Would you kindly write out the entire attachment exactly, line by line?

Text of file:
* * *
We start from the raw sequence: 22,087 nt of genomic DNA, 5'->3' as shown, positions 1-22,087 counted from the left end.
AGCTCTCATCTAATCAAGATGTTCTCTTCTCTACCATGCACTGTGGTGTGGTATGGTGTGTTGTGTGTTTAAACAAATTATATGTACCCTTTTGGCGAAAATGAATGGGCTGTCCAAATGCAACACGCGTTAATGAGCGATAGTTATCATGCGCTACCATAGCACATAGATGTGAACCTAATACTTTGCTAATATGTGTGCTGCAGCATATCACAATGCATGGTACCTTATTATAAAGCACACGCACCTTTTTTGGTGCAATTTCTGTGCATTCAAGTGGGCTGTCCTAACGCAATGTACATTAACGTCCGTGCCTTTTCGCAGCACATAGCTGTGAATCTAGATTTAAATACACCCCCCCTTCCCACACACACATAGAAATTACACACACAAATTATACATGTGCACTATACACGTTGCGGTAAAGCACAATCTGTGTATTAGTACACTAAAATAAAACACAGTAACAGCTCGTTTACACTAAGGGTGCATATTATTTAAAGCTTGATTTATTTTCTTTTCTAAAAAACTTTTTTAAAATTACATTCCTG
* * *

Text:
We start from the raw sequence: 22,087 nt of genomic DNA, 5'->3' as shown, positions 1-22,087 counted from the left end.
AGCTCTCATCTAATCAAGATGTTCTCTTCTCTACCATGCACTGTGGTGTGGTATGGTGTGTTGTGTGTTTAAACAAATTATATGTACCCTTTTGGCGAAAATGAATGGGCTGTCCAAATGCAACACGCGTTAATGAGCGATAGTTATCATGCGCTACCATAGCACATAGATGTGAACCTAATACTTTGCTAATATGTGTGCTGCAGCATATCACAATGCATGGTACCTTATTATAAAGCACACGCACCTTTTTTGGTGCAATTTCTGTGCATTCAAGTGGGCTGTCCTAACGCAATGTACATTAACGTCCGTGCCTTTTCGCAGCACATAGCTGTGAATCTAGATTTAAATACACCCCCCCTTCCCACACACACATAGAAATTACACACACAAATTATACATGTGCACTATACACGTTGCGGTAAAGCACAATCTGTGTATTAGTACACTAAAATAAAACACAGTAACAGCTCGTTTACACTAAGGGTGCATATTATTTAAAGCTTGATTTATTTTCTTTTCTAAAAAACTTTTTTAAAATTACATTCCTG